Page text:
Chris Rufo: Microsoft’s $500 million investment should be a wake-up call for Seattle
Microsoft is spending $500 million in the Puget Sound region to develop affordable housing and tackle homelessness. But it’s the nature of the deal itself that highlights the sometimes tumultuous relationship between the City of Seattle and local business.
Much of the $500 million is for below-market loans for low-income housing, and also market-rate middle-income housing. As part of the investment, mayors from several of the Eastside cities (that will benefit) signed a “Statement of Mayors,” which outlines a commitment to relaxing building and zoning codes, reducing taxes on developers, among other pro-growth reforms.
“The only mayor that didn’t sign the statement was Jenny Durkan,” former city council candidate Christopher Rufo told The Saul Spady Show. “All of the middle-income housing investments are going to the Eastside, and not a dollar is going to go within Seattle city limits.”
Rufo previously planned to challenge Mike O’Brien in 2019’s Seattle City Council election, but ended his campaign after he said he and his family received harassment and threats. For Rufo, this distinction in Seattle’s commitment is a sign of the widening gulf between Seattle and big tech, and is a major impediment to collectively solving issues like housing and homelessness.
“We have competing models in King County. The Eastside cities like Bellevue, Redmond, Kirkland, feature public leadership that views Microsoft and other companies as a partner, where in Seattle, we’re increasingly viewing our big tech companies as an adversary,” he said.
“This announcement really made me wonder: If the city could be a good partner, would other companies in Seattle step up for a similar investment? Or is the bridge so far burned that our biggest companies, like Amazon and others in Seattle, won’t even think about this kind of investment because they can’t trust the city, they can’t trust the leadership, and they don’t want to deal with someone who treats them like adversaries.”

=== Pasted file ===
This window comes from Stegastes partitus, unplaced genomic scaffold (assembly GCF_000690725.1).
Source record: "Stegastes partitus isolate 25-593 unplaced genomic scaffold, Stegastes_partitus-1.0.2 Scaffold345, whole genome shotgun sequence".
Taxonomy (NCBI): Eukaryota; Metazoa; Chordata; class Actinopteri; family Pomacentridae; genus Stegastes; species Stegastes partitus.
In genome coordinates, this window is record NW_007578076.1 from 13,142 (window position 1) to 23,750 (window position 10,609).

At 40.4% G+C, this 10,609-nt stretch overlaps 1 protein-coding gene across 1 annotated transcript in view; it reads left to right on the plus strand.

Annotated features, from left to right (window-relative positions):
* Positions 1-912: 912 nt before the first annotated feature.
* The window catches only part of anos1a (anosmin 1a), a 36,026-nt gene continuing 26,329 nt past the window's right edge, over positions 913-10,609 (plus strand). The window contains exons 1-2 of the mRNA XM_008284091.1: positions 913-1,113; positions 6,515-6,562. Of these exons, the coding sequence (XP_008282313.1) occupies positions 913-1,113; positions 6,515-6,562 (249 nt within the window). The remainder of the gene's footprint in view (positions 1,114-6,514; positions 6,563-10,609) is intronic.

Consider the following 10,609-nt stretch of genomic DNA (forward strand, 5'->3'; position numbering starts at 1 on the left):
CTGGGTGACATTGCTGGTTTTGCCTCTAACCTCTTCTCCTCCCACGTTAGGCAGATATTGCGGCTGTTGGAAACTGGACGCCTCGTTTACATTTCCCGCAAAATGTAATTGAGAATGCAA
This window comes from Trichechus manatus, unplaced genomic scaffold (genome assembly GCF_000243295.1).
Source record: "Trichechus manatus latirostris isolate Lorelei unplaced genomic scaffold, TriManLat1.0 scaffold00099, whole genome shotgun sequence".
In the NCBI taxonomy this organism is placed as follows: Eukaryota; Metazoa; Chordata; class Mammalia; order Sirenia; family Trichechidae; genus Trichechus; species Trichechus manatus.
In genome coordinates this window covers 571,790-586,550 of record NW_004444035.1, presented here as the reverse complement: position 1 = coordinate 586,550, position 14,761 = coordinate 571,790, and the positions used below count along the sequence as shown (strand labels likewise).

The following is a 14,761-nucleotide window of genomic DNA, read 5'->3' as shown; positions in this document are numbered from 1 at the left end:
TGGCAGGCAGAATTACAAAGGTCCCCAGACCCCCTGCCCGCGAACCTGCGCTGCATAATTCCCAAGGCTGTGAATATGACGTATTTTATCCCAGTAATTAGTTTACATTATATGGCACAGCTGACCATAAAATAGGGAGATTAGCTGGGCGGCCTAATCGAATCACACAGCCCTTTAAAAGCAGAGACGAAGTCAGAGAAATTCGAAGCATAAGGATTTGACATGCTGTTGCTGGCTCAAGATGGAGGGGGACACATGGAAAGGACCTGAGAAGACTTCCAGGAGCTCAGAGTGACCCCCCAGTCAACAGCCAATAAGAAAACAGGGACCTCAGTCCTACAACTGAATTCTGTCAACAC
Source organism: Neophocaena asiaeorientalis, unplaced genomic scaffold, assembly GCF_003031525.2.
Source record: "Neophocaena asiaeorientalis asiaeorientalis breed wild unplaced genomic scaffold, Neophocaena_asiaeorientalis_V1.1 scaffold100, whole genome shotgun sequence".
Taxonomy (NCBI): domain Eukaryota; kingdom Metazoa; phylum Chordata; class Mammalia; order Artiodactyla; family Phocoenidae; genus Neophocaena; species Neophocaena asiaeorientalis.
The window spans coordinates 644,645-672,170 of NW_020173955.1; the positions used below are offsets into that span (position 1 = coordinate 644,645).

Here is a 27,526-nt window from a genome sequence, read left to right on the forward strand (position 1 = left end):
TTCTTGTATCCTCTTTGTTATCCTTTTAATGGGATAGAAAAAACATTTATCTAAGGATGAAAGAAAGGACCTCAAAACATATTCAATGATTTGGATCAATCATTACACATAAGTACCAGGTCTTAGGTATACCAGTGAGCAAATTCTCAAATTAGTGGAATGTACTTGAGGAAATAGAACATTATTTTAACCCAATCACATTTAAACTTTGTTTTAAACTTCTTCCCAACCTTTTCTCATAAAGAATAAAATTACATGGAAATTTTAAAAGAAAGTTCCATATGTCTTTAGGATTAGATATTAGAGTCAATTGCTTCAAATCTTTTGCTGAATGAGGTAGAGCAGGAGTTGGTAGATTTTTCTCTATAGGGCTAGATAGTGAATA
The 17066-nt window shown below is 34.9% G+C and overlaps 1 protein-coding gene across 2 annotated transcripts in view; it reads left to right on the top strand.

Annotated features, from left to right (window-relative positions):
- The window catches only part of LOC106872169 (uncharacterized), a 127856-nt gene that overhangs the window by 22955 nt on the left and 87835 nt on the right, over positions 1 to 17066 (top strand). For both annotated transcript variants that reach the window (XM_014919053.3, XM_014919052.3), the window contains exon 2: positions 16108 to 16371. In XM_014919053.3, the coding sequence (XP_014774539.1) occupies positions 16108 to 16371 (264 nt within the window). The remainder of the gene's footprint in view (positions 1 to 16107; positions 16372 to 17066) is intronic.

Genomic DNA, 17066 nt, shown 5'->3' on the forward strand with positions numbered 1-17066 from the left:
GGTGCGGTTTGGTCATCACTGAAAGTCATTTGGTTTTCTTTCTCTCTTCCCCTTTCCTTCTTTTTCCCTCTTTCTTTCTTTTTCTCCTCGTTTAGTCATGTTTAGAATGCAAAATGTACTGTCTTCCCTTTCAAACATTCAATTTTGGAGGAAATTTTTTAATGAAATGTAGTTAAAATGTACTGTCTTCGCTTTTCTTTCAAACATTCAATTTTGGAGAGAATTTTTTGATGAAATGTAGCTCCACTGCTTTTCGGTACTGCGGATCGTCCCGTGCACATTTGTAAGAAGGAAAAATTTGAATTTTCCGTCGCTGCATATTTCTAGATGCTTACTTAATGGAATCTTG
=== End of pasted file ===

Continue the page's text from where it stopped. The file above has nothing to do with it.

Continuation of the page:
Upon examining Microsoft’s “Statement of Mayors,” Rufo found the reforms to be rational and economically literate, a measure which he believes will lead to tens of thousands of units.
“Yet had the head tax passed, it would have taken them 50 years to build just 10,000 units with that money,” he said.
“I hope this is a wake-up call for cities. We have tech companies that are sitting on large amounts of cash, and we should be figuring out how we can work together to address the challenges we’re facing, including housing, transportation, and homelessness,” Rufo said. “We’re not going to solve them without our city’s biggest businesses.”
“We need to figure out how we can do this collaboratively, not punitively and not coercively.”